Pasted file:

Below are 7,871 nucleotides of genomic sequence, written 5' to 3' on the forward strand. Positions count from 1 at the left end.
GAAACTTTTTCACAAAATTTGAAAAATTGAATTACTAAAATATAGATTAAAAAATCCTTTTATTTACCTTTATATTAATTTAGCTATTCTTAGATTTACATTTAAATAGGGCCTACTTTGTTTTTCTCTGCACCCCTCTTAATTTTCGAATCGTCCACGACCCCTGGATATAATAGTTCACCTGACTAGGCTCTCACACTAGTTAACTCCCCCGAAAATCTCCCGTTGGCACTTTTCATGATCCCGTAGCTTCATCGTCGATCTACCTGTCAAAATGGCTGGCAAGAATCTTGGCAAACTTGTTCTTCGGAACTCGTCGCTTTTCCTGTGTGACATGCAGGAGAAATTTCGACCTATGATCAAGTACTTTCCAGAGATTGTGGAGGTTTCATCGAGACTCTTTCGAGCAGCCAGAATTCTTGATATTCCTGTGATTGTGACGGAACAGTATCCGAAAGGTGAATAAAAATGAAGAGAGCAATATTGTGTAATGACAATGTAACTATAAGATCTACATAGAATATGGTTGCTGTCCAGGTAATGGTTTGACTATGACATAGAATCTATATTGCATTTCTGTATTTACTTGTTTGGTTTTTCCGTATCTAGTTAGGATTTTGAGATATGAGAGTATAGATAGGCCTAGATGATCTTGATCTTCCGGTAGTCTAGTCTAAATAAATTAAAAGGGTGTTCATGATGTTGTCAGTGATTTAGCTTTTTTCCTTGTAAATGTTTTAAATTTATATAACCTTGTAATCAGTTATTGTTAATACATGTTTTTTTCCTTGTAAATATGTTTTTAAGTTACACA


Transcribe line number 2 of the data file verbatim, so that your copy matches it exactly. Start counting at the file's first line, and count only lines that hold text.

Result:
GAAACTTTTTCACAAAATTTGAAAAATTGAATTACTAAAATATAGATTAAAAAATCCTTTTATTTACCTTTATATTAATTTAGCTATTCTTAGATTTACATTTAAATAGGGCCTACTTTGTTTTTCTCTGCACCCCTCTTAATTTTCGAATCGTCCACGACCCCTGGATATAATAGTTCACCTGACTAGGCTCTCACACTAGTTAACTCCCCCGAAAATCTCCCGTTGGCACTTTTCATGATCCCGTAGCTTCATCGTCGATCTACCTGTCAAAATGGCTGGCAAGAATCTTGGCAAACTTGTTCTTCGGAACTCGTCGCTTTTCCTGTGTGACATGCAGGAGAAATTTCGACCTATGATCAAGTACTTTCCAGAGATTGTGGAGGTTTCATCGAGACTCTTTCGAGCAGCCAGAATTCTTGATATTCCTGTGATTGTGACGGAACAGTATCCGAAAGGTGAATAAAAATGAAGAGAGCAATATTGTGTAATGACAATGTAACTATAAGATCTACATAGAATATGGTTGCTGTCCAGGTAATGGTTTGACTATGACATAGAATCTATATTGCATTTCTGTATTTACTTGTTTGGTTTTTCCGTATCTAGTTAGGATTTTGAGATATGAGAGTATAGATAGGCCTAGATGATCTTGATCTTCCGGTAGTCTAGTCTAAATAAATTAAAAGGGTGTTCATGATGTTGTCAGTGATTTAGCTTTTTTCCTTGTAAATGTTTTAAATTTATATAACCTTGTAATCAGTTATTGTTAATACATGTTTTTTTCCTTGTAAATATGTTTTTAAGTTACACA